At least that's the way I remember it. As a boy growing up in that post-World-War-II time, I had heard of this act of heroism, seen it enacted in movies. The thought of such a self-sacrifice was always moving, but what made it so very much so in this case was that the one giving his life was despised and rejected of men.


I won't be posting again until next Monday. But I'm not going offline completely (probably should), and will still see comments, and respond if/when inclined.


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Oddly enough, the movie that most affects me in this way is Edward Scissorhands. There are scenes in that movie that make me unbearably sad.


I've never seen it.

I choked up just reading your text description.

Me too.

I wouldn't have chosen to watch it. I suppose one of my children had it on.

I do remember The Patsy.


You actually saw it back in 1960? And remember it? Wow--because you're several years younger than me.

Two. I might have seen it in later reruns. I might be confusing it with something else, but I don't think so.


Impressive, anyway, even if you were nine. :-) "rerun" is kind of a disappearing concept. "summer reruns"--I guess that's over, even for Regular TV.

Sam Cooke was in "The Patsy," too. According to YouTube.

You can watch it on YouTube?

It was just a clip.

There doesn't even seem to be a regular season, but they do rerun shows in the summer.


There are some very sad/painful movies which I thought were powerful but to me are too harrowing to watch again. The Pianist comes immediately to mind -- very glad I watched it once but would most likely never watch it again. Maybe The Green Mile. And although I've not seen it, I've heard similar comments from others about The Boy in the Striped Pajamas. That and Schindler's List are two movies I've purposely avoided because I have the feeling I'd find them unbearable. Ditto things like 12 Years a Slave.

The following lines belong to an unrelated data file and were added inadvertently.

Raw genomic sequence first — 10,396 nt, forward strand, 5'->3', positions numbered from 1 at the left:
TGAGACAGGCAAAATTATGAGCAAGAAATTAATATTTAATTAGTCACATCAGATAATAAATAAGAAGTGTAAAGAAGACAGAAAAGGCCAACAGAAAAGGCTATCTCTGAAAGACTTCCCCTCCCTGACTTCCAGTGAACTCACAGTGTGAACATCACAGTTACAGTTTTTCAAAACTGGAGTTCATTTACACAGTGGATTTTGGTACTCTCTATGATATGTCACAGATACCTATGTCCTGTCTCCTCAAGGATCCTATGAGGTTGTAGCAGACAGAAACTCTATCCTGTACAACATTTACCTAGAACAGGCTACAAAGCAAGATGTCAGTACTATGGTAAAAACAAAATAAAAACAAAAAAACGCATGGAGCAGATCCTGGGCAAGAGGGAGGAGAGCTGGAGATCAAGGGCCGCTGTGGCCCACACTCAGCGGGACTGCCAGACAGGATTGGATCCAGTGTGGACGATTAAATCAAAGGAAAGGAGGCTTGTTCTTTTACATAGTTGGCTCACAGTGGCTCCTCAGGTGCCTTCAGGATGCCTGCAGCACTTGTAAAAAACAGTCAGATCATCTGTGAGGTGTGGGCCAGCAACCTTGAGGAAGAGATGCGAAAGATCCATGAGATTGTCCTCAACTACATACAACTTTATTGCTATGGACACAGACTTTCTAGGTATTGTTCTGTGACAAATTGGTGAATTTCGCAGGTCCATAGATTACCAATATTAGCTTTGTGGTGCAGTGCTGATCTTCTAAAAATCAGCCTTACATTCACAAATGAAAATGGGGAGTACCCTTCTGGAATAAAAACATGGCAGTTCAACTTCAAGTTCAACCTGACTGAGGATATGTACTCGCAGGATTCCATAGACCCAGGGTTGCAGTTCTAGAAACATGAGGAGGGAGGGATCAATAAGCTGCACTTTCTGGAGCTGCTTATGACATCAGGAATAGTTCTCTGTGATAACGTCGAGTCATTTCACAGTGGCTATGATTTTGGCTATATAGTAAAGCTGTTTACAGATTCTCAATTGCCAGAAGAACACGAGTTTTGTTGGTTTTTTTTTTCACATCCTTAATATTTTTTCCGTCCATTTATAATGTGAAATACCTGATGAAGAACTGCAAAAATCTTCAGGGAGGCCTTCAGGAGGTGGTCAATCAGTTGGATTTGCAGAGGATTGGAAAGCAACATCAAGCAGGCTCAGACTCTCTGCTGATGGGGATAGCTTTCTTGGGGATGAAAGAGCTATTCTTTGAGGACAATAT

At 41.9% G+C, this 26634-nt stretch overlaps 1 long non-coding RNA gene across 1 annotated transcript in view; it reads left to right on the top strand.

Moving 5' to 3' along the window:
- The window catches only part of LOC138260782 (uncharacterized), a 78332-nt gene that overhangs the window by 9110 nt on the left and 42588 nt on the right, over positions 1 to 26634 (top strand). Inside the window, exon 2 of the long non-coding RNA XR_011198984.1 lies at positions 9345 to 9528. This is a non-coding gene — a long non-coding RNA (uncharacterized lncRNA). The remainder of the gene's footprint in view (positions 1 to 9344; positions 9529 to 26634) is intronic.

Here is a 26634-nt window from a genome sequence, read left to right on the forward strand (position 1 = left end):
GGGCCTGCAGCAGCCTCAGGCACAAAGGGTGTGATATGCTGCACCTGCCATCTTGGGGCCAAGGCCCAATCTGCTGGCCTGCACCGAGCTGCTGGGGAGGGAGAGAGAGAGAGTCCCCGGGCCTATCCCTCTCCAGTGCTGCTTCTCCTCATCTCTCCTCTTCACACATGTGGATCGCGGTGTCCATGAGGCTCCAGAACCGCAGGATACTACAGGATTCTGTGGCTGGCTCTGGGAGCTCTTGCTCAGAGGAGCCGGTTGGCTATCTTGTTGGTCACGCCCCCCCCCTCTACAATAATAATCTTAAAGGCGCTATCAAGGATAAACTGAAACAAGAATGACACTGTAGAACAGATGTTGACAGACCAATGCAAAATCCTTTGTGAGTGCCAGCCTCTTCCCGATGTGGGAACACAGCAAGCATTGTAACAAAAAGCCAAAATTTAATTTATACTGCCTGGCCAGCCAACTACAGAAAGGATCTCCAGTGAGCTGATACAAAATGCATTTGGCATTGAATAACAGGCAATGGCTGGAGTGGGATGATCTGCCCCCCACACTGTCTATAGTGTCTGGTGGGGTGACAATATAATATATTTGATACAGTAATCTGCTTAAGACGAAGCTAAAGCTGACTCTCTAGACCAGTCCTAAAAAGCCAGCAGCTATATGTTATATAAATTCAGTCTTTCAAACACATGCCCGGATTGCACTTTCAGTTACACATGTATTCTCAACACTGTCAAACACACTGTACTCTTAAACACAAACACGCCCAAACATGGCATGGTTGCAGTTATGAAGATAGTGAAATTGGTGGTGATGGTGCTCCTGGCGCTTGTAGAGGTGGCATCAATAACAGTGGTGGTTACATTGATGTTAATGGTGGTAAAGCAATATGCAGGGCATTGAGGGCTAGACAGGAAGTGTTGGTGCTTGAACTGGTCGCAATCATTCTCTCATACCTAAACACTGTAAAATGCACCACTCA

There are elements in the TV show Rectify that are like that, but because they do such a good job of weaving a redemptive thread though the thing, I found the pain on display easier to bear. They don't wallow in the sadness, and the redemption angle never comes across as cheap or facile.

I've not watched Edward Scissorhands since it first came out on video way back when, but I remember finding it very moving. Probably should watch it again.

I've never seen any of those except part of Rectify. I avoid Holocaust and slavery movies for the same reasons. It's not like I need to be informed of how horrible they were, and the experience of watching a movie about either is likely to be very unpleasant without providing any compensation.

I bailed out on Rectify partly for those "elements" but also partly because I just didn't much like the main character, or much of anything else about it. It was well done and all, just...a matter of personal taste I guess.

"I avoid Holocaust and slavery movies for the same reasons. It's not like I need to be informed of how horrible they were, and the experience of watching a movie about either is likely to be very unpleasant without providing any compensation."